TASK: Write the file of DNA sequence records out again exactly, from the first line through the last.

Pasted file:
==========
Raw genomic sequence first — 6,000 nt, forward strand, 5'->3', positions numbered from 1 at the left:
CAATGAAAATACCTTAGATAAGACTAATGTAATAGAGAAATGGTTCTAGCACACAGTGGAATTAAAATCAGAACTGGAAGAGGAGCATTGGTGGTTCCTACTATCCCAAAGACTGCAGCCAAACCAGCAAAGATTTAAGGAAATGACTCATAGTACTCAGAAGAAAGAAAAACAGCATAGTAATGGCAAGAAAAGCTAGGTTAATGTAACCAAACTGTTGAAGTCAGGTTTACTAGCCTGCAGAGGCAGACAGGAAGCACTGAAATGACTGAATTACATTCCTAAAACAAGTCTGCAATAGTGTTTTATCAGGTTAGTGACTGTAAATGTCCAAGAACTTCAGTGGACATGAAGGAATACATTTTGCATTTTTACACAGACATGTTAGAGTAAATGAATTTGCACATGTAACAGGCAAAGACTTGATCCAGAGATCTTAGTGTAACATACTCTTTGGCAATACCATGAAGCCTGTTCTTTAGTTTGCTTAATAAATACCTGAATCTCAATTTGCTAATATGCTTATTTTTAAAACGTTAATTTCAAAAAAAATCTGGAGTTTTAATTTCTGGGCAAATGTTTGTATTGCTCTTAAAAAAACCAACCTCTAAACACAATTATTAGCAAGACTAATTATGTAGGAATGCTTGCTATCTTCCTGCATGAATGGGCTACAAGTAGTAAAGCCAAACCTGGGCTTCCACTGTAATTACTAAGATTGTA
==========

Raw genomic sequence first — 6,000 nt, forward strand, 5'->3', positions numbered from 1 at the left:
CAATGAAAATACCTTAGATAAGACTAATGTAATAGAGAAATGGTTCTAGCACACAGTGGAATTAAAATCAGAACTGGAAGAGGAGCATTGGTGGTTCCTACTATCCCAAAGACTGCAGCCAAACCAGCAAAGATTTAAGGAAATGACTCATAGTACTCAGAAGAAAGAAAAACAGCATAGTAATGGCAAGAAAAGCTAGGTTAATGTAACCAAACTGTTGAAGTCAGGTTTACTAGCCTGCAGAGGCAGACAGGAAGCACTGAAATGACTGAATTACATTCCTAAAACAAGTCTGCAATAGTGTTTTATCAGGTTAGTGACTGTAAATGTCCAAGAACTTCAGTGGACATGAAGGAATACATTTTGCATTTTTACACAGACATGTTAGAGTAAATGAATTTGCACATGTAACAGGCAAAGACTTGATCCAGAGATCTTAGTGTAACATACTCTTTGGCAATACCATGAAGCCTGTTCTTTAGTTTGCTTAATAAATACCTGAATCTCAATTTGCTAATATGCTTATTTTTAAAACGTTAATTTCAAAAAAAATCTGGAGTTTTAATTTCTGGGCAAATGTTTGTATTGCTCTTAAAAAAACCAACCTCTAAACACAATTATTAGCAAGACTAATTATGTAGGAATGCTTGCTATCTTCCTGCATGAATGGGCTACAAGTAGTAAAGCCAAACCTGGGCTTCCACTGTAATTACTAAGATTGTA